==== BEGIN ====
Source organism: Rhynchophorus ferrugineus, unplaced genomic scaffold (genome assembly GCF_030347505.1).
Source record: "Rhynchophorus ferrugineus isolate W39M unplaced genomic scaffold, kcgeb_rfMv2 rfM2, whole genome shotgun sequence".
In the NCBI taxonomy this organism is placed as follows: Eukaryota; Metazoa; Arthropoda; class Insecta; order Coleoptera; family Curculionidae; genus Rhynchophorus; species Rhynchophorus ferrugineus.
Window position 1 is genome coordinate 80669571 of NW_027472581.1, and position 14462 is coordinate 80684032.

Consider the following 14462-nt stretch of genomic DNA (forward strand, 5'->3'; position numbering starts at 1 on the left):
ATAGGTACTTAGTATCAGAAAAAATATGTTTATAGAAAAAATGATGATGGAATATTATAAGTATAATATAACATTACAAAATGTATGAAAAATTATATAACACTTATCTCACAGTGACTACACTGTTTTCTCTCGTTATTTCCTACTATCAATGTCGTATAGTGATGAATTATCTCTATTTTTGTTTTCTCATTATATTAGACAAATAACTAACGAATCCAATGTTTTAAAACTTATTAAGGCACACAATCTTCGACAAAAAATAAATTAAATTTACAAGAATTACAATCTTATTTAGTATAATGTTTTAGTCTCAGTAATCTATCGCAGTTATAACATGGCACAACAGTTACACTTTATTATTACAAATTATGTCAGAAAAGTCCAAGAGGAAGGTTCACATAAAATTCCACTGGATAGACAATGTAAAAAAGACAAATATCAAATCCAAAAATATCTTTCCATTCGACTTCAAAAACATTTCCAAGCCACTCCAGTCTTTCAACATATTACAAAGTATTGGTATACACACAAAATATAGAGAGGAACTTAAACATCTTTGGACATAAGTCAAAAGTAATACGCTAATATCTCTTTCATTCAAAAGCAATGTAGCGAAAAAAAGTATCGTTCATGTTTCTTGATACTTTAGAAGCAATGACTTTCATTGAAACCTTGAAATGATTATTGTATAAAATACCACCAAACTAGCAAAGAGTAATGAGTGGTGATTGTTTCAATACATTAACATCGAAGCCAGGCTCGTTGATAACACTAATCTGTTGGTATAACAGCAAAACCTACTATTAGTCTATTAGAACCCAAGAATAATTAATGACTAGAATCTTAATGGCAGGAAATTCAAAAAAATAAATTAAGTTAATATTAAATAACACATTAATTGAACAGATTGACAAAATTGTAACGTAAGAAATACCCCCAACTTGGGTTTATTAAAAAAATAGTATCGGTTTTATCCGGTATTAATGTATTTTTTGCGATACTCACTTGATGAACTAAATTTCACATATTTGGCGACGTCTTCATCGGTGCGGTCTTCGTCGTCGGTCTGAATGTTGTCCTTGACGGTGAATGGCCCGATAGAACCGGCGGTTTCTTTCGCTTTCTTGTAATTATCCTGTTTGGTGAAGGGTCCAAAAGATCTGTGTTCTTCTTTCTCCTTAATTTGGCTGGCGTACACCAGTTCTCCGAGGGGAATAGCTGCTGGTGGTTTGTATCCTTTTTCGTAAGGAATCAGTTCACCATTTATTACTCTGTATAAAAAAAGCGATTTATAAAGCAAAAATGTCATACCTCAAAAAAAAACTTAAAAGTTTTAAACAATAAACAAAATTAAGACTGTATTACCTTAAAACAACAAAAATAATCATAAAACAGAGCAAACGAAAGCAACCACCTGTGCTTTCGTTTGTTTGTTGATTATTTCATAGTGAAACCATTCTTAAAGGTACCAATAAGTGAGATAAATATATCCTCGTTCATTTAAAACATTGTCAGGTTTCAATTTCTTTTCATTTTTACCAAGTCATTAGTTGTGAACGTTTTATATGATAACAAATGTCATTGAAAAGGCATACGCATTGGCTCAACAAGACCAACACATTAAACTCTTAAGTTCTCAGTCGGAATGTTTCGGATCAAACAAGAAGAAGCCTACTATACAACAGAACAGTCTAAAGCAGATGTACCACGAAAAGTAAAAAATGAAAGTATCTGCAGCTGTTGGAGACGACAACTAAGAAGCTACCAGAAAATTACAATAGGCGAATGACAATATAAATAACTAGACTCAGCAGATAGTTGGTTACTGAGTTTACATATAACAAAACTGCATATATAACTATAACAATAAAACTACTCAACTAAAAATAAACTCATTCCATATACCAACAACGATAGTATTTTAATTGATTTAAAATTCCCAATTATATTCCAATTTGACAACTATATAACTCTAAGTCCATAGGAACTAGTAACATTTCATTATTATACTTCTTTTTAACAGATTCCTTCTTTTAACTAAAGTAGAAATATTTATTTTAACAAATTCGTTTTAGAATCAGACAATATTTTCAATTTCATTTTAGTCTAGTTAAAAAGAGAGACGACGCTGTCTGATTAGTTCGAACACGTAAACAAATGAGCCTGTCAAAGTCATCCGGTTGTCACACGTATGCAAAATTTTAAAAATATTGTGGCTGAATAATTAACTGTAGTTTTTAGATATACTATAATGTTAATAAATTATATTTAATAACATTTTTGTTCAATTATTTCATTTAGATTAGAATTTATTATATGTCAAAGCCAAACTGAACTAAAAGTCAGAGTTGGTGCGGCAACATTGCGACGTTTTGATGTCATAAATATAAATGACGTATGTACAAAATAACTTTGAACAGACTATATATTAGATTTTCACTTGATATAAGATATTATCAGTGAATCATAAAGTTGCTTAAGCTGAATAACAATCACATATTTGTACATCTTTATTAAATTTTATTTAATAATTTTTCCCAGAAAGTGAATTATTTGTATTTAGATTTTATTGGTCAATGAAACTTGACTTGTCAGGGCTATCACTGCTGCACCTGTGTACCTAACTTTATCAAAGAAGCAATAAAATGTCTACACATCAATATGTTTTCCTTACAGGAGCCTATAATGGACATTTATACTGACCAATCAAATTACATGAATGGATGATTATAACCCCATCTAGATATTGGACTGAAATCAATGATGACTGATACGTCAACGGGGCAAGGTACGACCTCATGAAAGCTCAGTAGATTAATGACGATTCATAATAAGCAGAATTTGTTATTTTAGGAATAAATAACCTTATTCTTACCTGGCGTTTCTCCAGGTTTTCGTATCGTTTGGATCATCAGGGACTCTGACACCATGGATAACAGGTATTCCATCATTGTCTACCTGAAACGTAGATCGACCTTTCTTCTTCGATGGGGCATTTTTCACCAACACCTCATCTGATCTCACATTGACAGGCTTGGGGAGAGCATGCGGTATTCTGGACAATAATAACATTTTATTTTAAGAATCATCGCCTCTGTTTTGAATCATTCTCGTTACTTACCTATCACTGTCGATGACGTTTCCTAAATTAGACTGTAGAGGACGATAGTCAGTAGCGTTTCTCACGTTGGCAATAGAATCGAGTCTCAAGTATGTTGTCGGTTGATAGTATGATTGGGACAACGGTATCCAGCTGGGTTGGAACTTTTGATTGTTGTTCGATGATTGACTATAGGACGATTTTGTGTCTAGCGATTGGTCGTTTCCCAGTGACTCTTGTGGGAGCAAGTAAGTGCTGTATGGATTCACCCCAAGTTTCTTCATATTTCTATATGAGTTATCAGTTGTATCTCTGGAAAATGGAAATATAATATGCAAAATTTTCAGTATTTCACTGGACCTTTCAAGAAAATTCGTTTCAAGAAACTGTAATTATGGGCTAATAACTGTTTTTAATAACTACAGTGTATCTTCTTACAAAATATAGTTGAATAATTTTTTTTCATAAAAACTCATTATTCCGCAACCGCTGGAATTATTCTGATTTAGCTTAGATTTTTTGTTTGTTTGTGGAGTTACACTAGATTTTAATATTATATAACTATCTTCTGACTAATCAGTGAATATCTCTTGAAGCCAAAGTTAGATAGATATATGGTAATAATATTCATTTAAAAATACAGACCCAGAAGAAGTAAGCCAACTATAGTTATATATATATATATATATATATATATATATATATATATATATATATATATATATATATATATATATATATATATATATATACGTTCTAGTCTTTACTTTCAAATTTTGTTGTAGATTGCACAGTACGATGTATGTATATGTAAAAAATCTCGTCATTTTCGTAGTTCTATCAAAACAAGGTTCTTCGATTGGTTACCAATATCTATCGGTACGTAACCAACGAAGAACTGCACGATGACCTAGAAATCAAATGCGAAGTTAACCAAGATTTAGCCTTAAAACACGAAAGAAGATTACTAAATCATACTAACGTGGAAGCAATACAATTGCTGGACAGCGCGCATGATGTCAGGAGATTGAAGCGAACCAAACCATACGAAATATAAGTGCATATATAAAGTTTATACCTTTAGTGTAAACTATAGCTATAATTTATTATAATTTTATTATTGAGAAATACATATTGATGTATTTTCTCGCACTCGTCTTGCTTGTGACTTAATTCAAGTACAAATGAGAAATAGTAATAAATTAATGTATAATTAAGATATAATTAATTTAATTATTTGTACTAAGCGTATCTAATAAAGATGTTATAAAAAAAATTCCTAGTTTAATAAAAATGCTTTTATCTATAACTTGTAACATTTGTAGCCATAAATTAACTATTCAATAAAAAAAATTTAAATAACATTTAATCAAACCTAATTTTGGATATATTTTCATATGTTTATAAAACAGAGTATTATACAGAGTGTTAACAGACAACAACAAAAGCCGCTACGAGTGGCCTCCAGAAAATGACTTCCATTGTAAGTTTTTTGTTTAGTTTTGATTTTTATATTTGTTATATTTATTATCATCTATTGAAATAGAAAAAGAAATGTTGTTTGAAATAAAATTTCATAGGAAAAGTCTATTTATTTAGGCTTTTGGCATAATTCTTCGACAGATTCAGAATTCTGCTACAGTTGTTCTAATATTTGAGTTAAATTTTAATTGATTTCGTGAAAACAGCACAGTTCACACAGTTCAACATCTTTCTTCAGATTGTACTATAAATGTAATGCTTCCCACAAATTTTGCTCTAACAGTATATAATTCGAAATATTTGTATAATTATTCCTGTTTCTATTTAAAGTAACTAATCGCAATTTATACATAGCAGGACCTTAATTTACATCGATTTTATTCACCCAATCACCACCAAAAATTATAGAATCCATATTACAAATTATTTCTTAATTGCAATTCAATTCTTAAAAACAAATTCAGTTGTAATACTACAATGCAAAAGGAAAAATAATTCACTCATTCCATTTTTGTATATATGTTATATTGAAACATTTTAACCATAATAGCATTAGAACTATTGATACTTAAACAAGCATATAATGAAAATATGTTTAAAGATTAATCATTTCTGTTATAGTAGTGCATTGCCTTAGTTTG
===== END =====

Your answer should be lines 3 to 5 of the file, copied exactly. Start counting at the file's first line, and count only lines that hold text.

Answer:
In the NCBI taxonomy this organism is placed as follows: Eukaryota; Metazoa; Arthropoda; class Insecta; order Coleoptera; family Curculionidae; genus Rhynchophorus; species Rhynchophorus ferrugineus.
Window position 1 is genome coordinate 80669571 of NW_027472581.1, and position 14462 is coordinate 80684032.

Consider the following 14462-nt stretch of genomic DNA (forward strand, 5'->3'; position numbering starts at 1 on the left):